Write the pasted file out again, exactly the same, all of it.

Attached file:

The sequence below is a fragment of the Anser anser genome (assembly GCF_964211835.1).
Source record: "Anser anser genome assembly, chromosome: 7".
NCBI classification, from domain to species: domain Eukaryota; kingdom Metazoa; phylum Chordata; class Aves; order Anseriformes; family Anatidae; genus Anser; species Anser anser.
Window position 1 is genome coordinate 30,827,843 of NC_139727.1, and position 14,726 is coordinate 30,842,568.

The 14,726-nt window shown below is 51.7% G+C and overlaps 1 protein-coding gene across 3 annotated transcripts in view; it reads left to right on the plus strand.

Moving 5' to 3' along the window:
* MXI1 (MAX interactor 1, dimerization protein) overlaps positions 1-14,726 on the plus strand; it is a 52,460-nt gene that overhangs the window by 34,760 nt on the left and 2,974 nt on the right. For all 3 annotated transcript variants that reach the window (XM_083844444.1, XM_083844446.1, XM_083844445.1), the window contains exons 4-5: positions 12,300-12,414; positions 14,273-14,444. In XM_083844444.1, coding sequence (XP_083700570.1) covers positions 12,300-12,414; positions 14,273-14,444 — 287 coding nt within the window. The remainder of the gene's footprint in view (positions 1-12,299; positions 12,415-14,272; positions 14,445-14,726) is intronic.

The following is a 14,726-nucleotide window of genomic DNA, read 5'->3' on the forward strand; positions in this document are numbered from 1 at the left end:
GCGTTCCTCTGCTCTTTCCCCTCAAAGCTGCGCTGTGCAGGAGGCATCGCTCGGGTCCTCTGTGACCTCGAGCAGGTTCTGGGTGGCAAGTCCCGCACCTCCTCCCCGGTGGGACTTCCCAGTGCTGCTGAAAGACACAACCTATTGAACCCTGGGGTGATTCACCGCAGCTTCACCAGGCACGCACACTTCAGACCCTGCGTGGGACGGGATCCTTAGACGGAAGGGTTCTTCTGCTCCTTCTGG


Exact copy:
The sequence below is a fragment of the Anser anser genome (assembly GCF_964211835.1).
Source record: "Anser anser genome assembly, chromosome: 7".
NCBI classification, from domain to species: domain Eukaryota; kingdom Metazoa; phylum Chordata; class Aves; order Anseriformes; family Anatidae; genus Anser; species Anser anser.
Window position 1 is genome coordinate 30,827,843 of NC_139727.1, and position 14,726 is coordinate 30,842,568.

The 14,726-nt window shown below is 51.7% G+C and overlaps 1 protein-coding gene across 3 annotated transcripts in view; it reads left to right on the plus strand.

Moving 5' to 3' along the window:
* MXI1 (MAX interactor 1, dimerization protein) overlaps positions 1-14,726 on the plus strand; it is a 52,460-nt gene that overhangs the window by 34,760 nt on the left and 2,974 nt on the right. For all 3 annotated transcript variants that reach the window (XM_083844444.1, XM_083844446.1, XM_083844445.1), the window contains exons 4-5: positions 12,300-12,414; positions 14,273-14,444. In XM_083844444.1, coding sequence (XP_083700570.1) covers positions 12,300-12,414; positions 14,273-14,444 — 287 coding nt within the window. The remainder of the gene's footprint in view (positions 1-12,299; positions 12,415-14,272; positions 14,445-14,726) is intronic.

The following is a 14,726-nucleotide window of genomic DNA, read 5'->3' on the forward strand; positions in this document are numbered from 1 at the left end:
GCGTTCCTCTGCTCTTTCCCCTCAAAGCTGCGCTGTGCAGGAGGCATCGCTCGGGTCCTCTGTGACCTCGAGCAGGTTCTGGGTGGCAAGTCCCGCACCTCCTCCCCGGTGGGACTTCCCAGTGCTGCTGAAAGACACAACCTATTGAACCCTGGGGTGATTCACCGCAGCTTCACCAGGCACGCACACTTCAGACCCTGCGTGGGACGGGATCCTTAGACGGAAGGGTTCTTCTGCTCCTTCTGG